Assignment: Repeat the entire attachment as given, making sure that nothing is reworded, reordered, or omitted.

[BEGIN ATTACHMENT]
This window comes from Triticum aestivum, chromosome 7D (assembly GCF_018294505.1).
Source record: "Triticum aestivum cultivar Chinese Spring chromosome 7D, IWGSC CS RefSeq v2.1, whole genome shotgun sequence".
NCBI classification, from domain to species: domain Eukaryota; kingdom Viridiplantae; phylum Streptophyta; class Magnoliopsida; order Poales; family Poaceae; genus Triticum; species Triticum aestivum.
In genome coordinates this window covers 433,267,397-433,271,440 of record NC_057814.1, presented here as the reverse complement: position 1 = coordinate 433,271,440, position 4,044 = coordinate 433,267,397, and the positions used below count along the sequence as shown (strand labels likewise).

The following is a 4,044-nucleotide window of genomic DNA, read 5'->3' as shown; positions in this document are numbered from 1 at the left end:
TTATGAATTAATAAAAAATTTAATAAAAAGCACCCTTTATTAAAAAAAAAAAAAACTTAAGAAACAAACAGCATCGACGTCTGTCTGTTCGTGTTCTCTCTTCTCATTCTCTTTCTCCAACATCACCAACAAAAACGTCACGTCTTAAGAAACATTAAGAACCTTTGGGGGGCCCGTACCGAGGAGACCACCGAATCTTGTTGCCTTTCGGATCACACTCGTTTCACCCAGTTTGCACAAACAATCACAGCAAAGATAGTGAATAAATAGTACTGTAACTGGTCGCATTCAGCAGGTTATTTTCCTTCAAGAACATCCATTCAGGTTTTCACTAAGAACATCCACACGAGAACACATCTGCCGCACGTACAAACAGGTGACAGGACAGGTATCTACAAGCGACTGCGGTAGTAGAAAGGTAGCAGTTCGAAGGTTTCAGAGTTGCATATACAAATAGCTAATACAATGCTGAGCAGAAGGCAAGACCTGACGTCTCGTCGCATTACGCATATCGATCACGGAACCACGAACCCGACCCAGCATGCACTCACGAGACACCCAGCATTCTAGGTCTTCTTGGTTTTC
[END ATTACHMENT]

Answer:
This window comes from Triticum aestivum, chromosome 7D (assembly GCF_018294505.1).
Source record: "Triticum aestivum cultivar Chinese Spring chromosome 7D, IWGSC CS RefSeq v2.1, whole genome shotgun sequence".
NCBI classification, from domain to species: domain Eukaryota; kingdom Viridiplantae; phylum Streptophyta; class Magnoliopsida; order Poales; family Poaceae; genus Triticum; species Triticum aestivum.
In genome coordinates this window covers 433,267,397-433,271,440 of record NC_057814.1, presented here as the reverse complement: position 1 = coordinate 433,271,440, position 4,044 = coordinate 433,267,397, and the positions used below count along the sequence as shown (strand labels likewise).

The following is a 4,044-nucleotide window of genomic DNA, read 5'->3' as shown; positions in this document are numbered from 1 at the left end:
TTATGAATTAATAAAAAATTTAATAAAAAGCACCCTTTATTAAAAAAAAAAAAAACTTAAGAAACAAACAGCATCGACGTCTGTCTGTTCGTGTTCTCTCTTCTCATTCTCTTTCTCCAACATCACCAACAAAAACGTCACGTCTTAAGAAACATTAAGAACCTTTGGGGGGCCCGTACCGAGGAGACCACCGAATCTTGTTGCCTTTCGGATCACACTCGTTTCACCCAGTTTGCACAAACAATCACAGCAAAGATAGTGAATAAATAGTACTGTAACTGGTCGCATTCAGCAGGTTATTTTCCTTCAAGAACATCCATTCAGGTTTTCACTAAGAACATCCACACGAGAACACATCTGCCGCACGTACAAACAGGTGACAGGACAGGTATCTACAAGCGACTGCGGTAGTAGAAAGGTAGCAGTTCGAAGGTTTCAGAGTTGCATATACAAATAGCTAATACAATGCTGAGCAGAAGGCAAGACCTGACGTCTCGTCGCATTACGCATATCGATCACGGAACCACGAACCCGACCCAGCATGCACTCACGAGACACCCAGCATTCTAGGTCTTCTTGGTTTTC